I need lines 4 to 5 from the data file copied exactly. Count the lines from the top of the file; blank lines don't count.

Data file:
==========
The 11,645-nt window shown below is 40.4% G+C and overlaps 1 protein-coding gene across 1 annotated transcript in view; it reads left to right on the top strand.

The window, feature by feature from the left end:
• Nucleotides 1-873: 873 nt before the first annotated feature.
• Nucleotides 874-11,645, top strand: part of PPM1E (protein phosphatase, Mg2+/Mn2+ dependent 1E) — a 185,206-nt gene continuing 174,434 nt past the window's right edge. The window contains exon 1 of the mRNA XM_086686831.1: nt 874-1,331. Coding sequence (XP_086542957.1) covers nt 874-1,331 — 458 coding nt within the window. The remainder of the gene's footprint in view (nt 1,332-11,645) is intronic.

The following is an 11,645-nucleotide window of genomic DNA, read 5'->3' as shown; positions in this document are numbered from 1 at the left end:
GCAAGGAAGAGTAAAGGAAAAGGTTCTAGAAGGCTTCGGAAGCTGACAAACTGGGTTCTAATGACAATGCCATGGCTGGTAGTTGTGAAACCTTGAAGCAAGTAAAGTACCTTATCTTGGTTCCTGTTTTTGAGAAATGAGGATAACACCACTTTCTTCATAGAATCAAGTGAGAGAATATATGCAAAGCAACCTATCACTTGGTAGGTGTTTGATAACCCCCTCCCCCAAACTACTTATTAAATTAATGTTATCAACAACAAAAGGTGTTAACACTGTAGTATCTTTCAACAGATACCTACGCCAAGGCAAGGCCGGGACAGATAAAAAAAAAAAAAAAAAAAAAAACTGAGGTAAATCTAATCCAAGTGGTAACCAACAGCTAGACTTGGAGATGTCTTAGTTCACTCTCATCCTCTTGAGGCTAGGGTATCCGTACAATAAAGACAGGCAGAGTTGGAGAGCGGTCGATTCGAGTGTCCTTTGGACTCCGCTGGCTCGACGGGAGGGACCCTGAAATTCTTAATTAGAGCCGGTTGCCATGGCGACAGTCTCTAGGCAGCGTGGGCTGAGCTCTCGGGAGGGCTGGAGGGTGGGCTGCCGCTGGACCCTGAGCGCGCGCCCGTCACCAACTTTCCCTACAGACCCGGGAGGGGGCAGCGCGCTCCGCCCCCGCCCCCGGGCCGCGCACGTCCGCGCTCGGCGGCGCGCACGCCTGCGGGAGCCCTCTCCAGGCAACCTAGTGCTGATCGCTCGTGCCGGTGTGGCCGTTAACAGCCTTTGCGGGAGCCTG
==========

• Nucleotides 874-11,645, top strand: part of PPM1E (protein phosphatase, Mg2+/Mn2+ dependent 1E) — a 185,206-nt gene continuing 174,434 nt past the window's right edge. The window contains exon 1 of the mRNA XM_086686831.1: nt 874-1,331. Coding sequence (XP_086542957.1) covers nt 874-1,331 — 458 coding nt within the window. The remainder of the gene's footprint in view (nt 1,332-11,645) is intronic.

The following is an 11,645-nucleotide window of genomic DNA, read 5'->3' as shown; positions in this document are numbered from 1 at the left end: